|Author (Person)||Fella, Stefano, Ruzza, Carlo|
|Series Title||Journal of Contemporary European Studies|
|Series Details||Vol.21, No.1, March 2013, p38-52|
|Publication Date||March 2013|
|Content Type||Journal | Series | Blog|
This article examines the rise and fall of the Italian centre-right coalition, from its successful emergence in the mid-1990s in the wake of the collapse of the previous party-system to its demise with the resignation of Berlusconi in 2011. The downfall of the coalition is explained in terms of internal contradictions exacerbated by the adoption of a populist strategy which masked differences between the coalition partners and led to political and economic realities being ignored. Evocative populist incantations aroused expectations among voters which could never be met, not least because of the contradiction between Berlusconi's anti-elitist discourse and the pursuit of his own private interests. Whilst posing as a political outsider, Berlusconi had deep roots in Italy's political and economic establishment. The article points to the role of the financial crisis of 2008 and its aftermath, and allegations about Berlusconi's private life in alienating previously supportive social actors, such as the northern entrepreneurial bourgeoisie and the Catholic Church. At the same time, the creation of the PDL (the People of Freedom) out of previously separate political parties made it more difficult for Berlusconi to manage tensions within the coalition and led to greater questioning of his leadership. The article examines the legacy of this anti-political approach which has enabled new populist movements to emerge and re-direct anti-political rhetoric against parties of the centre right themselves mired in corruption scandals after several years of political office. The populism of the new political movement led by Beppe Grillo and its impact on the Italian party system is assessed, with reference to the populist tradition in Italian political culture and the continuing appeal of charismatic leadership, and the broader context of the continuing Italian political transition.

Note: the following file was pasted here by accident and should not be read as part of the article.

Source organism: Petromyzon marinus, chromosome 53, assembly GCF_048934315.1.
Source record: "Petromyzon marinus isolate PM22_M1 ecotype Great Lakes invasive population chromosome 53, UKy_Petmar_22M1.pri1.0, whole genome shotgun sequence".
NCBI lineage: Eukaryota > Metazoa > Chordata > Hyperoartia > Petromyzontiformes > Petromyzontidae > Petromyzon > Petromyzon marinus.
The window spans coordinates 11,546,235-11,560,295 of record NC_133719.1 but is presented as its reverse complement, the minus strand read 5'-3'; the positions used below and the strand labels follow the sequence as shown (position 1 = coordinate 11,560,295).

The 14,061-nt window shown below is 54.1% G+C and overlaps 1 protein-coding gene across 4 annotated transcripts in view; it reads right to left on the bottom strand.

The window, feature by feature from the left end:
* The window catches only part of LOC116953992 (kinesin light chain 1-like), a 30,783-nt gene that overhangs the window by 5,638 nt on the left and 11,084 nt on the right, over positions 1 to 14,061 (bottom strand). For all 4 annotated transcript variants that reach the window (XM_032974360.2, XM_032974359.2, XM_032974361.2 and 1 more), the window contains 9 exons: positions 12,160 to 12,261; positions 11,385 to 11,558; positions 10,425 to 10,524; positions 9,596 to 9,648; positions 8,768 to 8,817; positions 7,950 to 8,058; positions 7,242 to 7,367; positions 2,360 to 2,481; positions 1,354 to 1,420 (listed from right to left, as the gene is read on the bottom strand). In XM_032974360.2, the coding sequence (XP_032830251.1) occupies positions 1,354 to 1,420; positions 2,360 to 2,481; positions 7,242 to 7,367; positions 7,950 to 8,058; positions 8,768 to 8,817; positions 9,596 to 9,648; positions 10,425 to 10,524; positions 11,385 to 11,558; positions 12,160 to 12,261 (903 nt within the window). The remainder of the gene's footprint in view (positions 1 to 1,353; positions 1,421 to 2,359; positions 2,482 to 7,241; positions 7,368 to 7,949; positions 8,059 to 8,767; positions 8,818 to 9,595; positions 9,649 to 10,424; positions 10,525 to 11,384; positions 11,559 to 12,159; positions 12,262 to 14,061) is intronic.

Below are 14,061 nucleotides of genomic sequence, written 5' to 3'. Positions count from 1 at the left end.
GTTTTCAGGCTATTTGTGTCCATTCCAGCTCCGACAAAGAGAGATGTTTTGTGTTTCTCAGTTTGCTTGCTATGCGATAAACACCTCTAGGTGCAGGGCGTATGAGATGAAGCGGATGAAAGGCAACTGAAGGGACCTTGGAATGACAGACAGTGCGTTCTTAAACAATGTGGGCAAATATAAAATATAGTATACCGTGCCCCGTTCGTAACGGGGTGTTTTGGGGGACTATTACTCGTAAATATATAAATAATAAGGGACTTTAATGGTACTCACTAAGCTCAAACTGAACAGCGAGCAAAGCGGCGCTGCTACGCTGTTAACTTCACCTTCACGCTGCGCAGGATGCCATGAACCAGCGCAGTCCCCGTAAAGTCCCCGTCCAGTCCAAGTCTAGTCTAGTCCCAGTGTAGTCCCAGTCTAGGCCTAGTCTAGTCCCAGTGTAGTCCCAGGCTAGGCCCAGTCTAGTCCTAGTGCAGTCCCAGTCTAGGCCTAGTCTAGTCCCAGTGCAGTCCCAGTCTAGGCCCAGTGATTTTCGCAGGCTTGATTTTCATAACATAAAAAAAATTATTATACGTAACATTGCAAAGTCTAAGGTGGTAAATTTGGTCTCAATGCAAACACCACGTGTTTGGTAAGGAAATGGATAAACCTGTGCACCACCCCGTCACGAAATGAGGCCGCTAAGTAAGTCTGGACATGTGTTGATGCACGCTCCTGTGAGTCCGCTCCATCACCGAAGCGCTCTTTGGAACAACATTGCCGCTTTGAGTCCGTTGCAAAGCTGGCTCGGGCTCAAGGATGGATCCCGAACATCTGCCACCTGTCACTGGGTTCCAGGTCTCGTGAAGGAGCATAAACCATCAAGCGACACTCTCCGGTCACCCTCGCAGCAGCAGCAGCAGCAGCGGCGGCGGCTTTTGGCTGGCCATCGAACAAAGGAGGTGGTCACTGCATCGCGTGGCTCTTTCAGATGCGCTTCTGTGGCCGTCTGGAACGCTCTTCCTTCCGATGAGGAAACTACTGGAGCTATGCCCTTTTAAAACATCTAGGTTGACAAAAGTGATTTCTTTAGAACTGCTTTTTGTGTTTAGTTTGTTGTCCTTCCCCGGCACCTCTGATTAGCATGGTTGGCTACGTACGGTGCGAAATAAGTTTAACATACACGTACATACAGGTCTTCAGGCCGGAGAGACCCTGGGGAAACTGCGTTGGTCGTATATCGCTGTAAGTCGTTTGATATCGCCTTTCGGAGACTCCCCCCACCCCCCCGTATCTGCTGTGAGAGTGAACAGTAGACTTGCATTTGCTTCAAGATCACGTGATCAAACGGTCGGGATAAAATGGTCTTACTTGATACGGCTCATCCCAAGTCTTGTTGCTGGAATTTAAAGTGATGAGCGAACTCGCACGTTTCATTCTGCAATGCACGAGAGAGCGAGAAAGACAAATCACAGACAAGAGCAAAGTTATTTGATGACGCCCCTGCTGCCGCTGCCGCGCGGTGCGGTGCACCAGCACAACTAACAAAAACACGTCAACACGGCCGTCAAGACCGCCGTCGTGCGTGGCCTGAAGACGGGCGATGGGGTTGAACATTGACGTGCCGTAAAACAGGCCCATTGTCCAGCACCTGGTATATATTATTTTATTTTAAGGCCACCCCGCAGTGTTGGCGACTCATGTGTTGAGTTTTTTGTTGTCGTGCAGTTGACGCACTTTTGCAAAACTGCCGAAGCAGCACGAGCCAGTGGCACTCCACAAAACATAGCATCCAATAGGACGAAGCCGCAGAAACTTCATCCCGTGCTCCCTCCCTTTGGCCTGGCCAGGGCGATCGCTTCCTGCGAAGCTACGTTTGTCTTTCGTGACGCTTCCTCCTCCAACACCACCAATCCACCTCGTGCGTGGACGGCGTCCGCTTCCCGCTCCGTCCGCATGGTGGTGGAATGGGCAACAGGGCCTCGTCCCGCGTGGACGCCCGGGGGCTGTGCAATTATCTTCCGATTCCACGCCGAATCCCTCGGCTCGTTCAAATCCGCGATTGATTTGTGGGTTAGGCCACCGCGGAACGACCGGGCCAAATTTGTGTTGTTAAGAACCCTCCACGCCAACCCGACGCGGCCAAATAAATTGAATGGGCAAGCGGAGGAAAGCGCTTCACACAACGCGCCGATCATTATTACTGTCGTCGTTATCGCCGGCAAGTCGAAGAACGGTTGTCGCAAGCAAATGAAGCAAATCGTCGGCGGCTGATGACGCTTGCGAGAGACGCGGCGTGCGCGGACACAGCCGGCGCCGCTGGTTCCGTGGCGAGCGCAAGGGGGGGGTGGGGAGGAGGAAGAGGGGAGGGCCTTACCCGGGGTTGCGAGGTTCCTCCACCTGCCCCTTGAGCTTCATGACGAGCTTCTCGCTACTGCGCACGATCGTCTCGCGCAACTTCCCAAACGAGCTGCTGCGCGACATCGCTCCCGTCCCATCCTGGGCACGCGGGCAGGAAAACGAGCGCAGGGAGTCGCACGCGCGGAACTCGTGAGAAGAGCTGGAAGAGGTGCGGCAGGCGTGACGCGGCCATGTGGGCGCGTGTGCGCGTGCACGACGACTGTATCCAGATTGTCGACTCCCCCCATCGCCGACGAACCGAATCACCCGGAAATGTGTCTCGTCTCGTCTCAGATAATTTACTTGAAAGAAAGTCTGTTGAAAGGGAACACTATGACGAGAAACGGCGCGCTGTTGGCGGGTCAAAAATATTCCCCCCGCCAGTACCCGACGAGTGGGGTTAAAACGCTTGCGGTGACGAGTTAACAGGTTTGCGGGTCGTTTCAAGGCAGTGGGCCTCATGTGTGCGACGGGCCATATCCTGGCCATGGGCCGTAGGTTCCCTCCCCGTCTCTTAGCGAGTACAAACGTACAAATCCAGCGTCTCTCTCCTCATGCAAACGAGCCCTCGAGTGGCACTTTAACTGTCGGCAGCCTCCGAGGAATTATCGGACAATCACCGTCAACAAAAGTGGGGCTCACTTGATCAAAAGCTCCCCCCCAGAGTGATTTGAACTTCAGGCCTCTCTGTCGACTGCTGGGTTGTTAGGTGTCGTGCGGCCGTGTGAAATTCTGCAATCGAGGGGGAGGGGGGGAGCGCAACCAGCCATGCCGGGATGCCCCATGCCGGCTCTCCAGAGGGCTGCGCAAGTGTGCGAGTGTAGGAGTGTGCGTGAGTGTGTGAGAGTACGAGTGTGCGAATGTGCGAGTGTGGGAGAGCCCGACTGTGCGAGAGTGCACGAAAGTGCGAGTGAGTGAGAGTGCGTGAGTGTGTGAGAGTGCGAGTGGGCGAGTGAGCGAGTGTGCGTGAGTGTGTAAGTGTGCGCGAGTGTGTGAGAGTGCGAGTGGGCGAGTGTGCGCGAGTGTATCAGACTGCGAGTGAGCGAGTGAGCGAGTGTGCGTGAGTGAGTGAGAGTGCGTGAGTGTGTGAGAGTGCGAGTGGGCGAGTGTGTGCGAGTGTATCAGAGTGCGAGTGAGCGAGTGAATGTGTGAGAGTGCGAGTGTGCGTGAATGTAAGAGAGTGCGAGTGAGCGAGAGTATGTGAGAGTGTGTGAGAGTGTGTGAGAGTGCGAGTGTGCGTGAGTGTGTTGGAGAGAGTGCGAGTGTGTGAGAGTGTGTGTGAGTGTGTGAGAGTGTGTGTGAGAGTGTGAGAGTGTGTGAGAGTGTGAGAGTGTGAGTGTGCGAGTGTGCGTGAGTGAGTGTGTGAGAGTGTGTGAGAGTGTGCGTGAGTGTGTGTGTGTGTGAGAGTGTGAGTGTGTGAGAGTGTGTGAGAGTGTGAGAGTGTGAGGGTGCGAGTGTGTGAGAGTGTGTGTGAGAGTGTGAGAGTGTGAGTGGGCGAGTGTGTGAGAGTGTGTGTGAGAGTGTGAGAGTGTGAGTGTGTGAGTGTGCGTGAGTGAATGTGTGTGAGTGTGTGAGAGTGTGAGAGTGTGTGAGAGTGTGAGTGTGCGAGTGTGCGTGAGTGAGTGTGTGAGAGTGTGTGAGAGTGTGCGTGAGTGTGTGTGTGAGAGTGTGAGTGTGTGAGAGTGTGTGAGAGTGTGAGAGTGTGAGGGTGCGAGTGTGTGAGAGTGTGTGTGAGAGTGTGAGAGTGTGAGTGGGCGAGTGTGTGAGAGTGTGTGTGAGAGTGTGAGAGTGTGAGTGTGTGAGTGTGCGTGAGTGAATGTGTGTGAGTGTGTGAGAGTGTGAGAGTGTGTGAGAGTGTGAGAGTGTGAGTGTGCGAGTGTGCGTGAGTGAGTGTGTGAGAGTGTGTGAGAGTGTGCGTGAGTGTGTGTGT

|Subject Categories||Politics and International Relations|
|Countries / Regions||Europe, Italy|